Portable solar has come a long way in the last couple of years, and the Choetech 19W folding unit is a great example of a quality charger at a reasonable cost.
It wasn't really that long ago when portable solar chargers were clunky, heavy, and fairly fragile, and were mostly good just for small devices and emergency use, unless you were willing to pay a premium. But with the rapid advancements in solar photovoltaic (PV) technology over the last few years, we've been starting to see some truly affordable and practical portable solar chargers, and ones that are not only lightweight and powerful, but also rugged and dependable.
One such device is the Choetech 19W folding solar charger, which I recently got to spend some time using and putting through its paces, and considering that the leading brand's similarly-sized product, the Goal Zero Nomad 20, is priced at four times that of this one, I was pleasantly surprised at its quality. The two aren't exactly equal in all respects, but on a cost per watt basis, and a weight/size basis, the Choetech is a great choice.
The charger is encased in a rugged polyester 'canvas,' with a mesh zippered pouch attached to the rear (for holding cords and devices being charged) and a magnetic catch holding it together. When folded, the unit measures just 10.2" x 6.3" x 0.7" (25.9 x 16 x 1.78cm), so it's small enough to slip inside a backpack, go-bag, or satchel, and it only weighs about one pound (.48 kg), so it's not going to add a lot of extra effort to take it along. Once unfolded, the unit displays three solar panels to the sun and measures 20.9" long (53cm), and it can be hung from either the large metal grommet on the end of it, or from any of the six sewn-on nylon loops. Inside the mesh pocket on the rear, a plastic dual-USB port allows for two devices to be plugged in at once, about which the company claims its 'auto-detect' technology will charge each device at its maximum rate (within the limits of the panels).
The solar cells in the Choetech charger are said to be SunPower monocrystalline modules, rated at 24% efficient, providing "up to 5V/ 3400mA in total output," and are faced with an industrial-strength PET plastic for ruggedness. I wouldn't go so far as to say that this charger is flexible, necessarily, but it can certainly take a fair amount of accidental flexing or being knocked around without being damaged (which is a great feature on a portable device). The charger, which has a suggested MSRP of $100, is on sale at Amazon for just under $50, which puts it into the same price category as the similarly-sized Anker chargers, and much less than some of the premium brands.
This is a solar-only charger, and no battery is included in it, which means you can only charge from it when it's directly in the sun and your device is plugged into it. This also means that charge times can be lengthened or charging sessions interrupted accidentally by cloudy conditions or by a device not automatically re-recognizing the charger as a power supply again once sufficient sunlight hits it. The recommended solution, if this is the case, is to pair a solar charger with a battery pack, and to use the panel to charge the battery, and then use the battery to charge your device, which can happen whenever it's convenient, such as after dark, when it's impossible to directly charge from the solar panel.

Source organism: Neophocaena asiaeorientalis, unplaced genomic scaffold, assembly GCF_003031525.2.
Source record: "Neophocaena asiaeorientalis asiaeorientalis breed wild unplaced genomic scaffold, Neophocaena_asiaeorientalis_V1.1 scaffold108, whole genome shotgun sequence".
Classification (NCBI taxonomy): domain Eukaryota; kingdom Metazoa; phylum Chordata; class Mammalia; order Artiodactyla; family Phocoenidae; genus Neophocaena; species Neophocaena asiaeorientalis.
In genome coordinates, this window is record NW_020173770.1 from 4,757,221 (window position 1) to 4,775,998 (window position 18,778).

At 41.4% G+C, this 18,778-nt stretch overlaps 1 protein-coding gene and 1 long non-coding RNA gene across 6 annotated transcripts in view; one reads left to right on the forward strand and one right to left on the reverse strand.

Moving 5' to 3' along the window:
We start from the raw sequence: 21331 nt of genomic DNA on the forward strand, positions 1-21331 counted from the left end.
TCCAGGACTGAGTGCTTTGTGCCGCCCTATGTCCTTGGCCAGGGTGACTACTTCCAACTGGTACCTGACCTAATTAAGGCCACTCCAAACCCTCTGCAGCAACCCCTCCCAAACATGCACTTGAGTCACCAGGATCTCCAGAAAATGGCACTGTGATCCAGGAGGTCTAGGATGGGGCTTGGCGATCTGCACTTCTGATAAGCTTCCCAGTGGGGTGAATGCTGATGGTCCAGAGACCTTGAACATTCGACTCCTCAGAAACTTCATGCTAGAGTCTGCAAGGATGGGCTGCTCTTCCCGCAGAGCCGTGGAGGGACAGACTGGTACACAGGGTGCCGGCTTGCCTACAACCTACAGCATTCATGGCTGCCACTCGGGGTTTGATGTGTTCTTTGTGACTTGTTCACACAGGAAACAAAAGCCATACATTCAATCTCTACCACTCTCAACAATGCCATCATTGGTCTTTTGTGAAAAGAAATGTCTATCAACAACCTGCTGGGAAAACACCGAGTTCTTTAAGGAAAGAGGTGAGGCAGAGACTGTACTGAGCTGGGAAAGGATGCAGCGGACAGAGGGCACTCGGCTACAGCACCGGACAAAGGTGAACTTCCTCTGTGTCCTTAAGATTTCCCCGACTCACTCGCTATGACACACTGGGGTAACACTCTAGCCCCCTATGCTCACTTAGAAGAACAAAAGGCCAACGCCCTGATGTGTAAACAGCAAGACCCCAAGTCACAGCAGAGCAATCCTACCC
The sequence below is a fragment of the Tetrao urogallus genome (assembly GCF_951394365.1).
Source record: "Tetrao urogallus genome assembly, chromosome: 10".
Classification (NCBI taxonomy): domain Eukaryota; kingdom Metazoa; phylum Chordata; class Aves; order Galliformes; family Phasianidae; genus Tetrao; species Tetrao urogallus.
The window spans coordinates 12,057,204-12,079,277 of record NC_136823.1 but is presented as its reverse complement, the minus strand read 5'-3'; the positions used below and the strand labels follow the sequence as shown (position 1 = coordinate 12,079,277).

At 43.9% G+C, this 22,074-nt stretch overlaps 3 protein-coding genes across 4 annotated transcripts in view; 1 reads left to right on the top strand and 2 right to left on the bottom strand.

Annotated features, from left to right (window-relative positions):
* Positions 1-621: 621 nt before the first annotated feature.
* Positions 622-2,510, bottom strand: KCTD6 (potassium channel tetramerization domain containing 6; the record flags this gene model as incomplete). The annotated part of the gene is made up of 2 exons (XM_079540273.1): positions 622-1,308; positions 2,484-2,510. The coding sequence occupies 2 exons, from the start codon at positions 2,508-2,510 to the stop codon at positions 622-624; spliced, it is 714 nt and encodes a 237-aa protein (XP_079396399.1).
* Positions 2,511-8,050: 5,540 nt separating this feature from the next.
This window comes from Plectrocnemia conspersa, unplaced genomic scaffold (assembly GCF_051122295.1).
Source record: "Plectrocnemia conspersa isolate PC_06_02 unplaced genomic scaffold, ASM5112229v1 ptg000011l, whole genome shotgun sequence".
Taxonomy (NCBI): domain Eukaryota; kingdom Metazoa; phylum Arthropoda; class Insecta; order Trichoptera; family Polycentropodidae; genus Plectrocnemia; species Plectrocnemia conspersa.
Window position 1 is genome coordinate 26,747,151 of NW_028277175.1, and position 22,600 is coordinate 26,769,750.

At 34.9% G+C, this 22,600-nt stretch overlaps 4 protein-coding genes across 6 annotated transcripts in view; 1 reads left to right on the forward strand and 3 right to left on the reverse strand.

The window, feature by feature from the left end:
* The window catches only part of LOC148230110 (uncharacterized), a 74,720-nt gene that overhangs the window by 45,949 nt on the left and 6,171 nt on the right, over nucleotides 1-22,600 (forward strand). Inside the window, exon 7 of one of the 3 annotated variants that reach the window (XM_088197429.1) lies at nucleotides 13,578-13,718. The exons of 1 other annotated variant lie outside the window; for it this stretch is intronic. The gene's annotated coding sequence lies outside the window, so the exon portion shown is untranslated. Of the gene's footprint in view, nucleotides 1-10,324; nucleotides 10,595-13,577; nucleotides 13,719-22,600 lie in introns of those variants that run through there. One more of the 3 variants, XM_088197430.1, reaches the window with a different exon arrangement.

Choetech also sent me a 'rechargeable power bank' to test out, and while I don't see it as a natural fit for the solar charger (it doesn't have that large of a capacity to be able to take advantage of the charger's potential), it certainly could be a decent addition to it. If I were to use the 19W solar charger as my primary off-grid electricity source, I'd probably want a much larger capacity battery to pair with it.
That said, the Waterproof Portable Emergency Flashlight has a number of handy features on its own, including three levels of LED brightness (plus a flashing SOS mode) from the 3W bulb (max 250 lumen), a built-in seat belt cutter and window breaker (for auto or other emergencies), and a shock resistant and fully waterproof case. Inside the flashlight, under the LED cap, is a USB port capable of delivering a charge at 2.1A (max) from the 5200 mAh internal lithium-ion battery. The device can be charged via a micro-USB port from either an outlet or a solar charger, and the device's state of charge is displayed through a series of four small LED indicators (25% for each one lit). The full MSRP for this device is listed as $50, but is currently on sale at Amazon for just under $24.
Both items are covered by a full 12-month warranty, and more information on the company is available at the website.
[Disclosure: Choetech sent me these items for review purposes, and all opinions, errors, or omissions in this post are mine alone.]